So, are women ready for a magazine that takes the news as seriously as its recipes? In Canada, we've already had feature magazines like Chatelaine and Homemaker's which mix serious issues and lifestyle. But news, particularly in a weekly, is something we don't see, particularly aimed at women. It will be interesting to see if this idea takes off over there.

Because, then, sure as shooting, we'll see something like it over here. Even if it's not a weekly,

U.S. single copy sales down 4%

"In a country where you have 22 magazines telling you about shoes, you know that all 22 magazines can't have a circulation of a million." -- Samir Husni (Mr. Magazine) commenting on the slump revealed by preliminary ABC results on U.S. magazine single copy sales.

According to Reuters: "Newsstands sold fewer magazines in the first half of 2006 compared with a year ago, as some markets were saturated with too many offerings while others had to compete with the Web."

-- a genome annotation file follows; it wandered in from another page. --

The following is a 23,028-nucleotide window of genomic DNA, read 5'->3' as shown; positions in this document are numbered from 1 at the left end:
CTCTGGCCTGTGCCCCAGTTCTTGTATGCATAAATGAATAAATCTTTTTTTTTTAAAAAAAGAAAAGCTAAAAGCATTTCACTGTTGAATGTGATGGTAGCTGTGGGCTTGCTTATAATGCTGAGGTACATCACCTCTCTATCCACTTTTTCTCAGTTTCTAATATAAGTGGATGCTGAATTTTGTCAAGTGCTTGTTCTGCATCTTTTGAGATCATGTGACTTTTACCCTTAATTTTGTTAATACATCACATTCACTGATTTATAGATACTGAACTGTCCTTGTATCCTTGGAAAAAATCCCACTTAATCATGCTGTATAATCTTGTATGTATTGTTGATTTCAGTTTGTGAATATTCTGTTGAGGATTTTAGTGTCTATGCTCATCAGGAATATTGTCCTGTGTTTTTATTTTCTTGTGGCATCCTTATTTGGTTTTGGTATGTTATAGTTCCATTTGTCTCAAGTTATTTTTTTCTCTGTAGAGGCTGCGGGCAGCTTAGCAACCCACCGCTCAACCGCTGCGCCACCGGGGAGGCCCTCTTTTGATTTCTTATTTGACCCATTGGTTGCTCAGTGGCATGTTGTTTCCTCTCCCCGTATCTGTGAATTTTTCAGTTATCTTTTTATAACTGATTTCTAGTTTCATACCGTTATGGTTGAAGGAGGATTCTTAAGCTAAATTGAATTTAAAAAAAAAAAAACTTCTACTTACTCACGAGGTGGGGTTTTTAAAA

Single-copy sales of magazines fell more than 4 percent to about 48.7 million copies in the first half of 2006, according to preliminary figures provided by U.S. magazine publishers to the Audit Bureau of Circulations. Over all, circulation (including subscriptions) was up 2% for the same period.

Among news weeklies, Time magazine reported the biggest fall in newsstand sales of 24 percent. The magazine, owned by Time Warner Inc.'s Time Inc., plans to move its publication day to Friday from Monday to attract more readers on the weekend and boost sales.

"Magazine sales have fallen because many readers are spending more time on the Internet, and because of a thicket of similarly-themed titles, said Husni, chairman of the journalism department at the University of Mississippi.

John Harrington, a newsstand sales analyst and publisher of The New Single Copy newsletter, said a softer retail market contributed to the downturn. "There are fewer trips to the store, and magazines rely on impulse sales at retail," Harrington said.